Páginas

quarta-feira, 1 de junho de 2016

Games in C++ can't be that hard, right? - YAML.

These last weeks I've been making some progress with the components and rendering system of the game engine. It is all so crude, but it's working and that makes me happy. I've managed to get a moveable first-person camera with a cube in the scene, reduce the amount of code needed to add a component to an entity and even got both orthographic and perspective camera projections!

Now, indeed, reinventing the wheel is totally unproductive. With the amount of code I've written here I could have doubled the amount of features in my last game prototype made in Unity. In this c++ project, I'm still at cube point.

Anyway, a friend has suggested me to try to make my rendering system in Vulkan – an idea that I grew fond of. But first, there are other things I want to do, and one of them is to avoid “rebuilds” every stupid test change such as screen resolution or, guess what, switching between OpenGL and Vulkan. As a starting point, it seems like a good idea to reduce “rebuilds” by tackling two areas:

- Components, which can be coded by scripting languages such as FalconPL or Lua
- Assets data.

Components scripting and FalconPL / Lua is too far away from me right now; I simply don't have any clue on how to set up them with my engine architecture and bind everything, and I can't tell if FalconPL is still alive as well. That leaves me figuring out only how to load assets data. It could be done with a scripting language, too, but the truth is that any kind of file reading technique will do.

In the past, in a restaurant simulator prototype, I've used JSON to store data for things such as food recipes or employees names. In that, there are many advantages like being able to store rules anywhere that allows storage of text, and they are readable enough to be written with any text editor. It'd be nice if these features were available for the engine assets information. If I write down what data I need, for example, to set up a texture and a material, I'd get something like the following:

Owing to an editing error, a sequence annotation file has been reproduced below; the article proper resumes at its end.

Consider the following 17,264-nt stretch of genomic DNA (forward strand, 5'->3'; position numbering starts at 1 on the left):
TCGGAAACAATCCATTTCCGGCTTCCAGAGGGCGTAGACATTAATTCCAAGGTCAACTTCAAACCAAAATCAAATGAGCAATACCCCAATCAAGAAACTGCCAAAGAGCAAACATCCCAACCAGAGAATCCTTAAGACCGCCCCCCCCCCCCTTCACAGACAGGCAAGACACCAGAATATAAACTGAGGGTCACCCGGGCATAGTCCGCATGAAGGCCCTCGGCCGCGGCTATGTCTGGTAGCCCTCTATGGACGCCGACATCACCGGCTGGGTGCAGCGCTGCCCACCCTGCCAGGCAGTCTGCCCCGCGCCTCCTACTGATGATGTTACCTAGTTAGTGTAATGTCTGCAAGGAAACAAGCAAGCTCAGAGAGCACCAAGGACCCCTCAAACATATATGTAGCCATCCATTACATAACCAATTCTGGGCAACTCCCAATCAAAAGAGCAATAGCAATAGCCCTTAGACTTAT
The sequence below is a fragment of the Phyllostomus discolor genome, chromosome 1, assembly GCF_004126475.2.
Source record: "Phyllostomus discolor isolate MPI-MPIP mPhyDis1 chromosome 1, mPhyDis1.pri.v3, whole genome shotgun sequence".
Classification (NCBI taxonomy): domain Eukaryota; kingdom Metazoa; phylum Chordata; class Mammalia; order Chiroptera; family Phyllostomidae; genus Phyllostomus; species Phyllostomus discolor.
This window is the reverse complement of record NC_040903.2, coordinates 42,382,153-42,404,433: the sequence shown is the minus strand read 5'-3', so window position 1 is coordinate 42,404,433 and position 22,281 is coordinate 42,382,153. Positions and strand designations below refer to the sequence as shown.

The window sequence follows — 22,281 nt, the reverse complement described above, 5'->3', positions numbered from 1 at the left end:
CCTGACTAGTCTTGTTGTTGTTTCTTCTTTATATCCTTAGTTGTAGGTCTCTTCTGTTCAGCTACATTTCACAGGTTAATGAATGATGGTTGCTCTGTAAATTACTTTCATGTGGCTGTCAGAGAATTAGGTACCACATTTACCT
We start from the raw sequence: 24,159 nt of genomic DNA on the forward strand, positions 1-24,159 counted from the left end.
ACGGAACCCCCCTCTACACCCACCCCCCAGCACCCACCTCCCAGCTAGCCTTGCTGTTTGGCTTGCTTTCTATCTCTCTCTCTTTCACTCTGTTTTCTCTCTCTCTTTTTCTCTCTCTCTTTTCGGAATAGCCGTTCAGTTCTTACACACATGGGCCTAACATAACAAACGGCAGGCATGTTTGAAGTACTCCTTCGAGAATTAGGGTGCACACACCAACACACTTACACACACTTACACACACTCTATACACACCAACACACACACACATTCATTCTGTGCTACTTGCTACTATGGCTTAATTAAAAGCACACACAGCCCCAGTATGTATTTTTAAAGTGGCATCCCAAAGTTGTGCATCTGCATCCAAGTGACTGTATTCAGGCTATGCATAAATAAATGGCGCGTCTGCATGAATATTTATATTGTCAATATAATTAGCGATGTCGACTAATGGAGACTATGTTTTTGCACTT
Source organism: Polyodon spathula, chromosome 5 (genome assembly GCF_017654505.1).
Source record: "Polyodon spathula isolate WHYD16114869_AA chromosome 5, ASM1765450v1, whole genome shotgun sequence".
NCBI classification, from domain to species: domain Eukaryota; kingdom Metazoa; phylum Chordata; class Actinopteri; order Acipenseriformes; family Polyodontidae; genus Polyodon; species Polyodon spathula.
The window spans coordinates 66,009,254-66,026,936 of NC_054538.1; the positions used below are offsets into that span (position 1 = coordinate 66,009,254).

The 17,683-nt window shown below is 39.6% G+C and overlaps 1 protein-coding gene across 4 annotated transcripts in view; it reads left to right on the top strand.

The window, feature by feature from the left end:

Texture:
    - Name : HappyFace
    - File : HappyFace.png
    - WrapMode : Clamp

Material:
    - Name : UnlitHappyFace
    - Texture : HappyFace
    - Shader : TextureUnlit

It is really easy to write and to read, and it is also YAML. Sure, loading times will be way longer than if I were reading binary data, but then I can simply write a “stupid compiler” to make the binary files from the texts – if I ever come to need this performance. To read the files, I've used a small but elegant library called Yaml-Cpp. The rendering configuration file seemed a nice “hello world” practice. Here's how it turned out:

Video:
    - ScreenWidth : 800
    - ScreenHeight : 600
    - Renderer : OpenGL

The Yaml-Cpp is really easy to use. The code is clear and straight-forward, even with some (not all) error precautions. With some practice, the code should get even simpler.


void GameSettings::Load(std::string fileName)
{
    YAML::Node mainNode;

    try
    {
        mainNode = YAML::LoadFile(fileName);
    }
    catch (std::ifstream::failure e)
    {
        throw Engine::FailedToLoadException(std::string("Failed to load game configuration: file not successfully loaded."));
    }

    if (mainNode["Video"])
    {
        YAML::Node videoNode = mainNode["Video"];
        for (const auto& node : videoNode)
        {
            if (!node.first.IsScalar() || !node.second.IsScalar()) continue;

            if (node.first.as<std::string>() == "ScreenWidth")
            {
                m_ScreenWidth = node.second.as<int>();
            }

            if (node.first.as<std::string>() == "ScreenHeight")
            {
                m_ScreenHeight = node.second.as<int>();
            }

            if (node.first.as<std::string>() == "Renderer")
            {
                std::string renderer = node.second.as<std::string>();

                if (renderer == "OpenGL")
                {
                    m_GameRenderer = GameRenderer::OpenGL;
                }
                else if (renderer == "Vulkan")
                {
                    m_GameRenderer = GameRenderer::Vulkan;
                }
            }
        }
    }
}

Now I'll try to think in a way to store the assets meta data in disk. Again, I'll probably end up with something like in Unity 3d.


The code has been highlighted by hilite.me.

Nenhum comentário:

Postar um comentário